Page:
An antitrust lawsuit against the National Association of REALTORS® (NAR) had been seemingly settled. Now, the Department of Justice (DOJ) has withdrawn their agreement.
A spokesperson from NAR called the withdrawal a “complete, unprecedented breach of agreement by the Department of Justice,” adding that the settlement had been negotiated and approved by the head of the Antitrust Division.
According to NAR, the association had already begun to implement the agreed-upon changes, which would repeal and modify certain anticompetitive rules, such as:
– Prohibiting MLSs that are affiliated with NAR from disclosing to prospective buyers the commission that the buyer broker will earn
– Allowing buyer brokers to misrepresent to buyers that a buyer broker’s services are free
– Enabling buyer brokers to filter MLS listings based on the level of buyer broker commissions offered
– Limiting access to the lockboxes that provide licensed brokers with access to homes for sale to brokers who work for an NAR-affiliated MLS.
“NAR has fulfilled all of our obligations under the settlement agreement and now the DOJ is inexplicably backing out,” said NAR. “If the department does not live up to its commitments under the terms of the agreement, we are confident in our pro-consumer and pro-competition policies.”
The DOJ said it withdrew from the settlement so it could perform a broader investigation into NAR’s rules.
“The proposed settlement will not sufficiently protect the Antitrust Division’s ability to pursue future claims against NAR,” said Acting Assistant Attorney General Richard Powers of the DOJ’s Antitrust Division in a statement. “Real estate is central to the American economy and consumers pay billions of dollars in real estate commissions every year. We cannot be bound by a settlement that prevents our ability to protect competition in a market that profoundly affects Americans’ financial well-being.”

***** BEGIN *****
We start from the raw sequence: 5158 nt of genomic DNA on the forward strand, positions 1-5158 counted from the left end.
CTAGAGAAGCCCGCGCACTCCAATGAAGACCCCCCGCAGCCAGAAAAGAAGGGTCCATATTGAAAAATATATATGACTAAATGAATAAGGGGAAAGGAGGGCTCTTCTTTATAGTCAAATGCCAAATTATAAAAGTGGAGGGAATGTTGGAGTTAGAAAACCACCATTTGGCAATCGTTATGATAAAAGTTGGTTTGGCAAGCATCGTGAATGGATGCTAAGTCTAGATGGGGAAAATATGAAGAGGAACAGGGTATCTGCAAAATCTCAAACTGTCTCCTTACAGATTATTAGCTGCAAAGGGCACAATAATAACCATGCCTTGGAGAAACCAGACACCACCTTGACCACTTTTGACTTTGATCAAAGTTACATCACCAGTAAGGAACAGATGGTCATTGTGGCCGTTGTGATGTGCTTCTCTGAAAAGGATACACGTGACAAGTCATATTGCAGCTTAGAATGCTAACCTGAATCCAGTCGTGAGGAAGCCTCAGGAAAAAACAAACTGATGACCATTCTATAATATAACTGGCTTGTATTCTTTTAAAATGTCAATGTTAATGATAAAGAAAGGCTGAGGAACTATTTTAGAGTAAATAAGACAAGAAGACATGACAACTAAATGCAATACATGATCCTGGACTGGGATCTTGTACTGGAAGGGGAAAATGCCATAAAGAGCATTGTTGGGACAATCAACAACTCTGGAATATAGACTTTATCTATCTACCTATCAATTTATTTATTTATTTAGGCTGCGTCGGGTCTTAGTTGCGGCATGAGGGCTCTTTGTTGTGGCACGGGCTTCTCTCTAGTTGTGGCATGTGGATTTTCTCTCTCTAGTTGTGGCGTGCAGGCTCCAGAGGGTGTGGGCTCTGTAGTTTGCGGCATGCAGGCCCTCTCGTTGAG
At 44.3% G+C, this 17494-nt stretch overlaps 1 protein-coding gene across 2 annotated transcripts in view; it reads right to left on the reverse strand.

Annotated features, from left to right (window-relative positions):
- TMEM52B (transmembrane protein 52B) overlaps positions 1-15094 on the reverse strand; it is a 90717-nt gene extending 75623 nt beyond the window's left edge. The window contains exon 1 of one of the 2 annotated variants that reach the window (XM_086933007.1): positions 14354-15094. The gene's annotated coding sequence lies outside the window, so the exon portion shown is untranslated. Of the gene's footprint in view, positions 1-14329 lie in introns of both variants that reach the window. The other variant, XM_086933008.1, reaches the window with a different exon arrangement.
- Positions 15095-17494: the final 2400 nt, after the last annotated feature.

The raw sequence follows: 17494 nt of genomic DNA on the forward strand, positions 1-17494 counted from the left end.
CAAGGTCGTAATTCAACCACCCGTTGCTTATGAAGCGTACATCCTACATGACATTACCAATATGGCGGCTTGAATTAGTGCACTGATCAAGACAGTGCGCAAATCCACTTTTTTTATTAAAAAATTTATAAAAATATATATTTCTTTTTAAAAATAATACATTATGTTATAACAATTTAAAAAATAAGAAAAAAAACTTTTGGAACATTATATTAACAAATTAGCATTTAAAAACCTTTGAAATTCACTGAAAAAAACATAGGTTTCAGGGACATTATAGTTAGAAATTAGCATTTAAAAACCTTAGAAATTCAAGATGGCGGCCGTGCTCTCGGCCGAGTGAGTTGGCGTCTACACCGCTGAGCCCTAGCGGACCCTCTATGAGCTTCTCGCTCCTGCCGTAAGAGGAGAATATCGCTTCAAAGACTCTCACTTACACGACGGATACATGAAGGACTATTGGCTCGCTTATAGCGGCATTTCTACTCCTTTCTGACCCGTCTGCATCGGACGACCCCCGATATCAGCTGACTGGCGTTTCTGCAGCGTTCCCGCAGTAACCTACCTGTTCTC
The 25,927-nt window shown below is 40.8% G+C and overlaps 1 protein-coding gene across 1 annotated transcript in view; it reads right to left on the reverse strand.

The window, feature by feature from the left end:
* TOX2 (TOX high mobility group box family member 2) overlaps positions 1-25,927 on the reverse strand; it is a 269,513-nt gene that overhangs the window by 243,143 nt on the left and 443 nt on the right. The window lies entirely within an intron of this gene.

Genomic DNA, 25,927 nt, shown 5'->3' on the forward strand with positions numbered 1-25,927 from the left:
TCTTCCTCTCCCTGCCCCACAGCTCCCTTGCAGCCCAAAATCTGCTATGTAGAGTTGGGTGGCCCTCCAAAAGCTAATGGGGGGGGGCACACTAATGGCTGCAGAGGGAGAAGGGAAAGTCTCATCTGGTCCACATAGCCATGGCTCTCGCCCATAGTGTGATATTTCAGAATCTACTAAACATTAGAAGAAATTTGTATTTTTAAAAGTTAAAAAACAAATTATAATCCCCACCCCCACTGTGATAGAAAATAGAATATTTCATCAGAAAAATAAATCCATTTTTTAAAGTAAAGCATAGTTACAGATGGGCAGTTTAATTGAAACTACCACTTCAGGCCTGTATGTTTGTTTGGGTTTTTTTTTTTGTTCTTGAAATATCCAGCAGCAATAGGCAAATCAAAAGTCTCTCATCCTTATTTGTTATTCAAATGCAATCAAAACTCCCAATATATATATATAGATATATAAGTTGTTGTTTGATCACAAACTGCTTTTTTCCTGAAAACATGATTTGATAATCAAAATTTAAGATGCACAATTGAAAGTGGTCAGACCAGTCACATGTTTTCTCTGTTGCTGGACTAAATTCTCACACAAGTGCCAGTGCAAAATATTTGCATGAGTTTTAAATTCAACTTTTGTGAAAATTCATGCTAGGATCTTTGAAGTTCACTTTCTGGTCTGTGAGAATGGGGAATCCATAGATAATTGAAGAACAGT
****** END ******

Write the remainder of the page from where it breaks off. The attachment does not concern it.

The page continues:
Over the past several years, Texas-based Real Estate Exchange (REX) has jumped on these anticompetitive allegations, pursuing lawsuits against the association, going as far as commissioning a study highlighting the “anti-competitiveness of the current industry structure.”
This past June, however, a U.S. district court judge ruled against the start-up, stating that REX “has not supported its claim that there is any deception that is injuring a substantial portion of the purchasing public.”
These are not the first anticompetition cases filed against NAR. In 2005, the DOJ filed a lawsuit against the organization, alleging that NAR rules limit competition from real estate brokers who use the internet to serve their customers. The lawsuit targeted policies that allegedly blocked internet-based companies from accessing MLS data.
The DOJ and NAR reached an agreement in 2008. The settlement terms required NAR to repeal its anticompetitive policies and MLSs to repeal rules based on these policies.
While these past lawsuits have been resolved, commission-based antitrust allegations continue to haunt the association.
NAR’s statement continued:
“The National Association of REALTORS®’ rules and policies have long sought to ensure fair and competitive real estate markets for homebuyers and sellers. Grounded in our commitment to act in the best interests of buyers and sellers, we regularly update our rules and policies to protect consumers and provide transparency.”
According to the DOJ, the department pursued NAR’s agreement to modify the settlement to “adequately protect and preserve the department’s rights to investigate and challenge additional conduct by NAR.” However, the DOJ and NAR could not reach an agreement.
This is a developing story. Stay tuned to RISMedia for updates.
Liz Dominguez is RISMedia’s senior online editor. Email her your real estate news ideas to email@example.com.